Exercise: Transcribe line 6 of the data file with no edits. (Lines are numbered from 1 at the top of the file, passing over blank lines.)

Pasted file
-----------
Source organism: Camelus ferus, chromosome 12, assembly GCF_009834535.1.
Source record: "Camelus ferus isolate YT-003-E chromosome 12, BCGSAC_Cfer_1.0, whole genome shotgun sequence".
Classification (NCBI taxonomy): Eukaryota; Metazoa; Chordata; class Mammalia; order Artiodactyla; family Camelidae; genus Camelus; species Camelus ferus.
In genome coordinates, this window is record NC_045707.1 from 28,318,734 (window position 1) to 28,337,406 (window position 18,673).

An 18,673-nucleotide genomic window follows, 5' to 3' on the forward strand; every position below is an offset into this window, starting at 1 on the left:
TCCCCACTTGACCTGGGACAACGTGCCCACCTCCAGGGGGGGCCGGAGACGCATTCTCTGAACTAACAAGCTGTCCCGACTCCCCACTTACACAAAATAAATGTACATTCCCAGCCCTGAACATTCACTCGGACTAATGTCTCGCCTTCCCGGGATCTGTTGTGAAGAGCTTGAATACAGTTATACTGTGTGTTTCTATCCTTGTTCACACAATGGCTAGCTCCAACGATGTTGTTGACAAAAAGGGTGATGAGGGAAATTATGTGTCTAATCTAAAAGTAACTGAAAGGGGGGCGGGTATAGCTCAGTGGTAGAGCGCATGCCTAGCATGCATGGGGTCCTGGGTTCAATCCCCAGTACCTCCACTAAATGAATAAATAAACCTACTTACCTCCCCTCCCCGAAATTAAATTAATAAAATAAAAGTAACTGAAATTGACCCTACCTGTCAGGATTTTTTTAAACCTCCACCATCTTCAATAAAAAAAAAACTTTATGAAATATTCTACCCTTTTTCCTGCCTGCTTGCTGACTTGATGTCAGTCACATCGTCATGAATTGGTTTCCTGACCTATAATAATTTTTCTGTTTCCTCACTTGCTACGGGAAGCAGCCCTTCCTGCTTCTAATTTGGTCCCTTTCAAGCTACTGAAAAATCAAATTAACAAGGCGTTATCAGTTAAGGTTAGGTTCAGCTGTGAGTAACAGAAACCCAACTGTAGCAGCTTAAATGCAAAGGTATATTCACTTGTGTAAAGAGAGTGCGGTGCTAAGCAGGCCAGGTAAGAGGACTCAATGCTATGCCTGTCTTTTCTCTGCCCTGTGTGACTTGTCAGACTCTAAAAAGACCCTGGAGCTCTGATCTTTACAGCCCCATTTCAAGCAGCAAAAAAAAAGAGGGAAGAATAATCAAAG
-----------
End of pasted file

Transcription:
TCCCCACTTGACCTGGGACAACGTGCCCACCTCCAGGGGGGGCCGGAGACGCATTCTCTGAACTAACAAGCTGTCCCGACTCCCCACTTACACAAAATAAATGTACATTCCCAGCCCTGAACATTCACTCGGACTAATGTCTCGCCTTCCCGGGATCTGTTGTGAAGAGCTTGAATACAGTTATACTGTGTGTTTCTATCCTTGTTCACACAATGGCTAGCTCCAACGATGTTGTTGACAAAAAGGGTGATGAGGGAAATTATGTGTCTAATCTAAAAGTAACTGAAAGGGGGGCGGGTATAGCTCAGTGGTAGAGCGCATGCCTAGCATGCATGGGGTCCTGGGTTCAATCCCCAGTACCTCCACTAAATGAATAAATAAACCTACTTACCTCCCCTCCCCGAAATTAAATTAATAAAATAAAAGTAACTGAAATTGACCCTACCTGTCAGGATTTTTTTAAACCTCCACCATCTTCAATAAAAAAAAAACTTTATGAAATATTCTACCCTTTTTCCTGCCTGCTTGCTGACTTGATGTCAGTCACATCGTCATGAATTGGTTTCCTGACCTATAATAATTTTTCTGTTTCCTCACTTGCTACGGGAAGCAGCCCTTCCTGCTTCTAATTTGGTCCCTTTCAAGCTACTGAAAAATCAAATTAACAAGGCGTTATCAGTTAAGGTTAGGTTCAGCTGTGAGTAACAGAAACCCAACTGTAGCAGCTTAAATGCAAAGGTATATTCACTTGTGTAAAGAGAGTGCGGTGCTAAGCAGGCCAGGTAAGAGGACTCAATGCTATGCCTGTCTTTTCTCTGCCCTGTGTGACTTGTCAGACTCTAAAAAGACCCTGGAGCTCTGATCTTTACAGCCCCATTTCAAGCAGCAAAAAAAAAGAGGGAAGAATAATCAAAG